Washington State Supreme Court To Rule On Farm Worker Rest Breaks
The Washington State Supreme Court is weighing changes to the way farmworkers get paid. At issue are rest breaks, just 10 or 20 minutes out of the workday.
The verdict could have far-reaching impacts on the Northwest’s fruit industry.
At a vineyard in Prosser, fruit grower Frank Lyall bends close to a vine to examine a pruner’s handiwork. “You can see the gentleman that worked on this did quite a craftsman-like job,” he says.
Lyall pays most workers by the piece, whether it’s for picking cherries or pruning grape vines. Pruning brings up to 39 cents a plant. Lyall says skilled pruners can earn about $600 a week.
Different employees work at different speeds, but Lyall sees piecework as a simple system that works. “Under the piece rate system, a person is really rewarded for their skill and ability,” He says. “You never begrudge a person a break at all--it’s really up to them.”
But the Washington State Supreme Court is weighing changes to those rest breaks that could ultimately re-shape the piecework system used on American farms for more than 100 years.
Washington state law requires a paid ten minute rest break for every four hours on the job. The question before the Court is whether workers earning piece rates should be paid separately for these breaks, and if so, how much.
The Court recently hit the road to hear oral arguments in the farming town of Toppenish. It’s a case brought by workers who harvested berries for Sakuma Brothers, in the Skagit valley.
Since piece workers only earn money by the task, they say the piece rate doesn’t pay for rest. “You can’t take pay from time spent working,” argues Mark Cote, counsel for the plaintiffs, “and contribute it to those other hours you have to pay for, those rest break hours.”
Sakuma says their piece rates already take rest breaks into account. Sakuma’s lawyer, Adam Belzberg, argues piece rate workers are paid not just to pick fruit, but “To fill the bucket with fruit, to separate the poor quality fruit, to wait to have it weighed, and, every four hours, to go take a 10 minute rest break.”
That argument doesn’t get very far with the farmworkers who showed up at the hearing, like Maria de Jesus Cruz Cuevas. “I’d like that lawyer to go pick cherries or apples,” she says, “so he’d know how much we sweat.”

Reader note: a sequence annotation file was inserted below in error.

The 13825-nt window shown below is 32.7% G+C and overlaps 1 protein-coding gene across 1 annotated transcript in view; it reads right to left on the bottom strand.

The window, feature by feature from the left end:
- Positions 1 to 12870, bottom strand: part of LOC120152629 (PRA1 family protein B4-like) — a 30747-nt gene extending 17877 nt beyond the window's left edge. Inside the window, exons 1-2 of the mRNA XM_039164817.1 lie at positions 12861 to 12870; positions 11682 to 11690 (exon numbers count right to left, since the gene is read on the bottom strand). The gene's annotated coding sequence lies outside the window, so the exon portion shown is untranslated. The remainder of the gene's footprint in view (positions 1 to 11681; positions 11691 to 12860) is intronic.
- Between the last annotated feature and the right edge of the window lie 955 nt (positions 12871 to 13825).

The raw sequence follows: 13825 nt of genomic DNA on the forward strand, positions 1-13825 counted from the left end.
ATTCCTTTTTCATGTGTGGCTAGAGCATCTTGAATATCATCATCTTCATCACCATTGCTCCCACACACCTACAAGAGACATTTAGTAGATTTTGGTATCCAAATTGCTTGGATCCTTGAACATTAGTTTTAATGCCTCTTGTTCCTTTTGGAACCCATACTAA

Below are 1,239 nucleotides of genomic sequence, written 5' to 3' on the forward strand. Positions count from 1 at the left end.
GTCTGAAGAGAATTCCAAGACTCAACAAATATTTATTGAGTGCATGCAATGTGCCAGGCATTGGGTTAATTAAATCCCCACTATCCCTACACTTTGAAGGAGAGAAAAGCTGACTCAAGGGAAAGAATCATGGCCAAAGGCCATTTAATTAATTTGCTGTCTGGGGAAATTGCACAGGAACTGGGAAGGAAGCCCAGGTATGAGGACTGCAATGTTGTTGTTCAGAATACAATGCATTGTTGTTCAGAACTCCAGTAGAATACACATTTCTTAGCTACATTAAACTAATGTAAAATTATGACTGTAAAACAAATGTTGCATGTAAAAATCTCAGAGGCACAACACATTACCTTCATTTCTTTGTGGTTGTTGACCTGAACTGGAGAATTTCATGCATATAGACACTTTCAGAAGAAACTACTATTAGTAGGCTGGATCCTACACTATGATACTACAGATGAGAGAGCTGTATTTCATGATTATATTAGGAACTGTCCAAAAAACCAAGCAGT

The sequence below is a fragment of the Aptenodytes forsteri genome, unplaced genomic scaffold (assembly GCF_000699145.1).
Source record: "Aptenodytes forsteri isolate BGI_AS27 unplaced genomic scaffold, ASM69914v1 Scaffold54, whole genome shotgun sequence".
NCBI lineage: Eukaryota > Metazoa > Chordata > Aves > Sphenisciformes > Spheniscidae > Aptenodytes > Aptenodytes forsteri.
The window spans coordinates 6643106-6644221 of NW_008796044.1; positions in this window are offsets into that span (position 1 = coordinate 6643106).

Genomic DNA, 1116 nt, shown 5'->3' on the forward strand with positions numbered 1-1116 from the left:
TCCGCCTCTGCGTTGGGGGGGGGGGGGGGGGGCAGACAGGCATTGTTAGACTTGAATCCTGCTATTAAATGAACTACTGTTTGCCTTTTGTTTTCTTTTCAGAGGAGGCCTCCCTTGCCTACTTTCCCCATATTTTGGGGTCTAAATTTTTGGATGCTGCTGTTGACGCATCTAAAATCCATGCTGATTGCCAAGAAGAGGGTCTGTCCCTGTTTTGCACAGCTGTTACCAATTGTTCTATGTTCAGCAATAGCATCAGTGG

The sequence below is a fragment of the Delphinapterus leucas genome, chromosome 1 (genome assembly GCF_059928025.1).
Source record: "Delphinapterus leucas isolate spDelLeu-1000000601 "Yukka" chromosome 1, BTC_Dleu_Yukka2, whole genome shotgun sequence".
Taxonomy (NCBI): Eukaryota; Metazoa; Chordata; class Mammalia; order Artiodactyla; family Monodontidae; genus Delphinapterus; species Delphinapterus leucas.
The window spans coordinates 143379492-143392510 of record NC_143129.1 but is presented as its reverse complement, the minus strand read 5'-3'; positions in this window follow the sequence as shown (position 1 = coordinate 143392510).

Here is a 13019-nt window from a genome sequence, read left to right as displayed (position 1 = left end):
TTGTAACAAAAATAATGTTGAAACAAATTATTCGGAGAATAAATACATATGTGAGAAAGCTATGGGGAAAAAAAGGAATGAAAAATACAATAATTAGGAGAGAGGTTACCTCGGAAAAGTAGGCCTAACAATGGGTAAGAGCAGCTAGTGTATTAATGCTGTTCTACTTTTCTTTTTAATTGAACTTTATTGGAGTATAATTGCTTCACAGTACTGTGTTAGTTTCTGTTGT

Cuevas says most piece rate workers don’t take the breaks the law requires because they’re afraid to lose their jobs. She argues that growers focused on an efficient harvest only want the fastest pickers on their crews.
Paying separately for breaks, Cuevas says, would create an incentive for workers to actually take them, and lead to fewer workplace injuries. In ten minutes, “You have time to drink water, your body relaxes, and your mind works better,” she says.
Farmers fear a verdict for workers would make for a lot more bookkeeping. How would you document rest breaks? Would rest be paid at minimum wage or would it be based on each worker’s piece rate earnings.
As a former Acting State Labor Commissioner, lawyer Bob Jones oversaw wage enforcement for the State of California, where a court ruled in 2013 that rest breaks have to be paid separately.
“I think that if the Washington Supreme court takes a good hard look at this, they’ll see what has developed in California,” Jones says. “And that is, that it’s virtually impossible to administer, with different employees being paid different types of rates on the same day.”
Jones says uncertainties over the future of piecework extend to industries like trucking, construction, and apparel. And while the Washington case deals with state law, it’s attracted interest from labor groups around the country, just like previous campaigns to raise the minimum wage.
He says the concern among employers is that “There’s already a move to take these systems and minimum wages and protections in Washington and California and Massachusetts,” and roll them out nationally.
Whether Washington could serve as a national example on rest breaks is up to the court. It’s expected to rule in the next six months.
Copyright 2015 Northwest Public Radio